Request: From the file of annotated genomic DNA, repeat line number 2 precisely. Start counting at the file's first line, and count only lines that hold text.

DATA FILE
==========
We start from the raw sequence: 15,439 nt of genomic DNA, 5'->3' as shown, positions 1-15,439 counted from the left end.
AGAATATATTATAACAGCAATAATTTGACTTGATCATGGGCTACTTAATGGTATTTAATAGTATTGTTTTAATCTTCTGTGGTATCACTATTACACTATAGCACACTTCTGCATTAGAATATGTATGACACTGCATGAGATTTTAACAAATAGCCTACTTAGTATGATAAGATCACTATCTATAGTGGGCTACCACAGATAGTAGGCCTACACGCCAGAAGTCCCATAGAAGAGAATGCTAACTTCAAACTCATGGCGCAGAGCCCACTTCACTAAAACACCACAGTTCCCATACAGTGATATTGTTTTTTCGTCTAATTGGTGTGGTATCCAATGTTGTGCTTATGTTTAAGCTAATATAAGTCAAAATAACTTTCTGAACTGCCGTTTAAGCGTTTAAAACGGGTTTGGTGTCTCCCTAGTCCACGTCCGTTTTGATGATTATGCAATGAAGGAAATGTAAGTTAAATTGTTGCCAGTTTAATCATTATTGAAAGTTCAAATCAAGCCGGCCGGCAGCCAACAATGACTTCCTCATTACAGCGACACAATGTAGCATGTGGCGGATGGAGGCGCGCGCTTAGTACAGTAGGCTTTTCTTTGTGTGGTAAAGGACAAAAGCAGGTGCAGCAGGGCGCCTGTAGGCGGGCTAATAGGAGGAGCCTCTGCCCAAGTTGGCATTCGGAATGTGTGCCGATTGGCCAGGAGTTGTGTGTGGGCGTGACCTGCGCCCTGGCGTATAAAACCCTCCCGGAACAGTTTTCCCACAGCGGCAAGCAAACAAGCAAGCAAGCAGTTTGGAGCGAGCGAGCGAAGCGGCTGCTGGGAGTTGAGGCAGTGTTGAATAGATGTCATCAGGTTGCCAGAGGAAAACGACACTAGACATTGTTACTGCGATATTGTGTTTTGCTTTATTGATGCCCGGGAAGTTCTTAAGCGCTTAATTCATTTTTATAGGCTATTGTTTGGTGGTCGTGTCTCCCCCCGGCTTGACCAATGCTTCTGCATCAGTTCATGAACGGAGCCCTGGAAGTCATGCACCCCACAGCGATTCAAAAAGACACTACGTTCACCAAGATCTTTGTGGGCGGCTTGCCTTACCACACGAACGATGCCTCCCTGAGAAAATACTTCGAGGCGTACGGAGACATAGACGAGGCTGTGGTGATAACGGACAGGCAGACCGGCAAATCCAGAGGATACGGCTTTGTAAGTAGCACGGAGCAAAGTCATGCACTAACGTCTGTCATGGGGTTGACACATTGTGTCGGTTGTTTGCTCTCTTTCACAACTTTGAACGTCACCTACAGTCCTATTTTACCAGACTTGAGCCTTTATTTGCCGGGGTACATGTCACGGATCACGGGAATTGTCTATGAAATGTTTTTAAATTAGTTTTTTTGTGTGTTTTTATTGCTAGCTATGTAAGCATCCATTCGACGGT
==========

AGAATATATTATAACAGCAATAATTTGACTTGATCATGGGCTACTTAATGGTATTTAATAGTATTGTTTTAATCTTCTGTGGTATCACTATTACACTATAGCACACTTCTGCATTAGAATATGTATGACACTGCATGAGATTTTAACAAATAGCCTACTTAGTATGATAAGATCACTATCTATAGTGGGCTACCACAGATAGTAGGCCTACACGCCAGAAGTCCCATAGAAGAGAATGCTAACTTCAAACTCATGGCGCAGAGCCCACTTCACTAAAACACCACAGTTCCCATACAGTGATATTGTTTTTTCGTCTAATTGGTGTGGTATCCAATGTTGTGCTTATGTTTAAGCTAATATAAGTCAAAATAACTTTCTGAACTGCCGTTTAAGCGTTTAAAACGGGTTTGGTGTCTCCCTAGTCCACGTCCGTTTTGATGATTATGCAATGAAGGAAATGTAAGTTAAATTGTTGCCAGTTTAATCATTATTGAAAGTTCAAATCAAGCCGGCCGGCAGCCAACAATGACTTCCTCATTACAGCGACACAATGTAGCATGTGGCGGATGGAGGCGCGCGCTTAGTACAGTAGGCTTTTCTTTGTGTGGTAAAGGACAAAAGCAGGTGCAGCAGGGCGCCTGTAGGCGGGCTAATAGGAGGAGCCTCTGCCCAAGTTGGCATTCGGAATGTGTGCCGATTGGCCAGGAGTTGTGTGTGGGCGTGACCTGCGCCCTGGCGTATAAAACCCTCCCGGAACAGTTTTCCCACAGCGGCAAGCAAACAAGCAAGCAAGCAGTTTGGAGCGAGCGAGCGAAGCGGCTGCTGGGAGTTGAGGCAGTGTTGAATAGATGTCATCAGGTTGCCAGAGGAAAACGACACTAGACATTGTTACTGCGATATTGTGTTTTGCTTTATTGATGCCCGGGAAGTTCTTAAGCGCTTAATTCATTTTTATAGGCTATTGTTTGGTGGTCGTGTCTCCCCCCGGCTTGACCAATGCTTCTGCATCAGTTCATGAACGGAGCCCTGGAAGTCATGCACCCCACAGCGATTCAAAAAGACACTACGTTCACCAAGATCTTTGTGGGCGGCTTGCCTTACCACACGAACGATGCCTCCCTGAGAAAATACTTCGAGGCGTACGGAGACATAGACGAGGCTGTGGTGATAACGGACAGGCAGACCGGCAAATCCAGAGGATACGGCTTTGTAAGTAGCACGGAGCAAAGTCATGCACTAACGTCTGTCATGGGGTTGACACATTGTGTCGGTTGTTTGCTCTCTTTCACAACTTTGAACGTCACCTACAGTCCTATTTTACCAGACTTGAGCCTTTATTTGCCGGGGTACATGTCACGGATCACGGGAATTGTCTATGAAATGTTTTTAAATTAGTTTTTTTGTGTGTTTTTATTGCTAGCTATGTAAGCATCCATTCGACGGT